October Outlook: Octoberphobia Sets Up Seasonal Buy
By: Jeffrey A. Hirsch & Christopher Mistal
September 26, 2019
Amid all the news and noise U.S. financial markets continue to track the seasonal and 4-year election cycle patterns closely as they has all year long. Our strategy that employs and utilizes seasonality is outperforming the market. Our defensive positions in Bonds, Utilities, Staples, Healthcare and high-yield stocks that we have been deploying since spring are still beating the market.
October is the last month of the Worst Six Months and Worst Four Months. So it is time to begin preparing for our Tactical Seasonal Switching Strategy Best Six/Eight Months MACD Buy Signal. It can come any time on or after October 1. When it triggers we will email all subscribers an Alert with instructions on closing out our Bond ETF positons and redeploying into Dow, S&P, NASDAQ and Russell 2000 ETFs.
We will also be considering getting back into sectors that begin a bullish period in October such as Financials, Consumer Discretionary, Tech, Industrials, Materials, Transports as well as hand-selecting with our proprietary stock screen a new basket of fast-growing, undervalued stocks under Wall Street’s radar. Right now we are not buying anything new. We are in our seasonal holding pattern until the market shows positive momentum after October 1.
Amazingly, 2019 market price action continues to track the historical trend and pattern as you can see in the updated chart of Pre-Election Year Seasonal Patterns overlaid with 2019. On cue stocks paused at resistance below the highs in the third week of September and appear to be turning lower. This suggests 2019 will continue to move in synch with the seasonal moves depicted on the chart. So we expect support to be tested in the volatile month of October, which is the 2nd worst month in Pre-Election Years.
[Pre-Election Year Seasonal Patterns CHART]
The negative news flow from election campaigning, impeachment proceedings, trade wars and Mideast hostilities is likely to feed into what can become the self-fulfilling prophecy of Octoberphobia so it will be important to keep our emotions in check and stick to our system and wait for our buy signal.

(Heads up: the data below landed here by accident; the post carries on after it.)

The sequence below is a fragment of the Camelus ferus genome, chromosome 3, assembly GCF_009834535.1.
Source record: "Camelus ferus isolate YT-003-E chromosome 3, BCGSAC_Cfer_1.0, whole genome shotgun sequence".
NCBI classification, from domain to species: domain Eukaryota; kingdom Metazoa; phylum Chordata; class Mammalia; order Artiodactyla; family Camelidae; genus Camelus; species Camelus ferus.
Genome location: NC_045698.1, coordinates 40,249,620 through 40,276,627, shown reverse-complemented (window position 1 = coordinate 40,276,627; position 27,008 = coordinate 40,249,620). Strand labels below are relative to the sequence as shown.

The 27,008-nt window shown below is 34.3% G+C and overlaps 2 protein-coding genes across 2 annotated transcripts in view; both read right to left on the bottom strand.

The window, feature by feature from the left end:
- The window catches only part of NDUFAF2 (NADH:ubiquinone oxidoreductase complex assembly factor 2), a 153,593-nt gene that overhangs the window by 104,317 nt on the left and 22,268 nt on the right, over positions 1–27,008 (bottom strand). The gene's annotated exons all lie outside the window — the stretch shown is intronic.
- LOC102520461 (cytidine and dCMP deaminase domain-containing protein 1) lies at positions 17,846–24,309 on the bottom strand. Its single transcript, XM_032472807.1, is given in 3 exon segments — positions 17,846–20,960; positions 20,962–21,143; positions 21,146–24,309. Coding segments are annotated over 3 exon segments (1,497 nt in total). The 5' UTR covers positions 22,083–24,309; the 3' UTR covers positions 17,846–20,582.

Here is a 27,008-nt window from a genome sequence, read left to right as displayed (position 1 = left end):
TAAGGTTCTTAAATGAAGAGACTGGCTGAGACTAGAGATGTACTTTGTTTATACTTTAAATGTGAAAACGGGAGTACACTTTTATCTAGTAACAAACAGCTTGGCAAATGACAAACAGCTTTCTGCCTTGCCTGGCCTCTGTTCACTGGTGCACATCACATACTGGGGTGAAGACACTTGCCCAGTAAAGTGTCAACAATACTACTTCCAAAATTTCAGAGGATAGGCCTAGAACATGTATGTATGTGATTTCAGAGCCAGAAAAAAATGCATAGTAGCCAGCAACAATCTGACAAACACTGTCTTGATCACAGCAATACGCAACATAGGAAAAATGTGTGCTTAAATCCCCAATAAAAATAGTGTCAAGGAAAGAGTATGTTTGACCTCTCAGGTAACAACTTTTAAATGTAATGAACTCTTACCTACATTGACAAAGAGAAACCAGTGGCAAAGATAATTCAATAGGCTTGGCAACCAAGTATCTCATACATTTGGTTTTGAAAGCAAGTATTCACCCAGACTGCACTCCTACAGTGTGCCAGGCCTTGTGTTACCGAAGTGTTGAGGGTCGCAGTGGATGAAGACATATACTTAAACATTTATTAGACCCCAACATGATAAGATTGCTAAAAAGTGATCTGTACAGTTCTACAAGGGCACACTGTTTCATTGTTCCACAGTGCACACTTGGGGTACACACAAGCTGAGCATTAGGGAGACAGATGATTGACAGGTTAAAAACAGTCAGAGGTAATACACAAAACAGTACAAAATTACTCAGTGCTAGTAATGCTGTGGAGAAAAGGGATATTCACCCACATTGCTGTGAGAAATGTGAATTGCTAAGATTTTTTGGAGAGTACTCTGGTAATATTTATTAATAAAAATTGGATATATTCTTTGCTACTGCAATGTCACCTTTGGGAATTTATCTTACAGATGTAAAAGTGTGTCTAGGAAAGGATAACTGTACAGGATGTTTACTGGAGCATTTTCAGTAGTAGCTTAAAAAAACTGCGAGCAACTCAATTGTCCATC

Unfortunately, history provides little guidance on presidential impeachment proceedings. Andrew Johnson (1868) and Bill Clinton (1998) were the only two presidents ever impeached and both were acquitted in the Senate trial. Richard Nixon (1974) resigned before his likely impeachment. These were the only three presidents to ever be the subject of formal impeachment charges. 
We have little market data from 1868, but after Johnson’s acquittal he failed to gain the nomination at the 1868 Democratic National Convention to run for president for another term. A stock market panic and recession ensued in 1869 as the country struggled through the Reconstruction. When Nixon resigned in 1974 the market was already near the end of a long bear market. The shortest bear market on record caused by the collapse of the Long Term Capital Management and the global debt crisis ended on August 31, 1998 months before Clinton’s impeachment.
After October volatility tests support at S&P 2815 or even down to 2725, expect to see a rally into the end of Q4 with a new high near yearend.
Pulse of the Market
In early September DJIA reclaimed its 50-day moving average after spending the majority of August below it. DJIA once again climbed above 27000 in September (1), but thus far has failed to hold onto this level and advance any further. Seasonal weakness at the end of September (also the end of the third quarter) has materialized as well. As a result of waning momentum and typical seasonal weakness, both the faster and slower moving MACD indicators applied to DJIA have turned negative (2).
Dow Jones Industrials & MACD Chart
After four straight weekly declines, DJIA (3), S&P 500 (4) and NASDAQ (5) logged three straight weeks of gains until last week. During the rally all three indexes failed to break through final resistance at their respective previous all-time highs. More backing and filling may be in order before any further gains can be made.
Market breadth measured by NYSE Weekly Advancers and NYSE Weekly Decliners (6) has been positive for four weeks straight even though major indexes did decline modestly last week. A similar situation transpired at the end of June this year and the market went on to have a mostly solid July with three weekly gains. The biggest difference between then and now is DJIA and S&P 500 did break out to new highs in June before the pause. This time they came up short.
Weekly New Highs and Lows (7) continued to exhibit some odd behavior throughout September. A dwindling number of Weekly New Lows is a positive sign, but Weekly New Highs also shrunk throughout September. Some of this could be attributed to a modest retreat in precious metals and other defensive sectors pulling back as interest rates climbed higher. An expanding number of New Weekly Highs combined with stable or declining number of New Weekly Lows is the most bullish combination.
It appears that the 30-year Treasury bond yield (8) hit its bottom in late April as it has been climbing since. At that time its was just 0.03 above the 90-day Treasury yield. The last time the 30-year yield was less than the 90-day yield was in early 2007 just before the last economic recession.
Click for larger graphic…
Pulse of the Market Table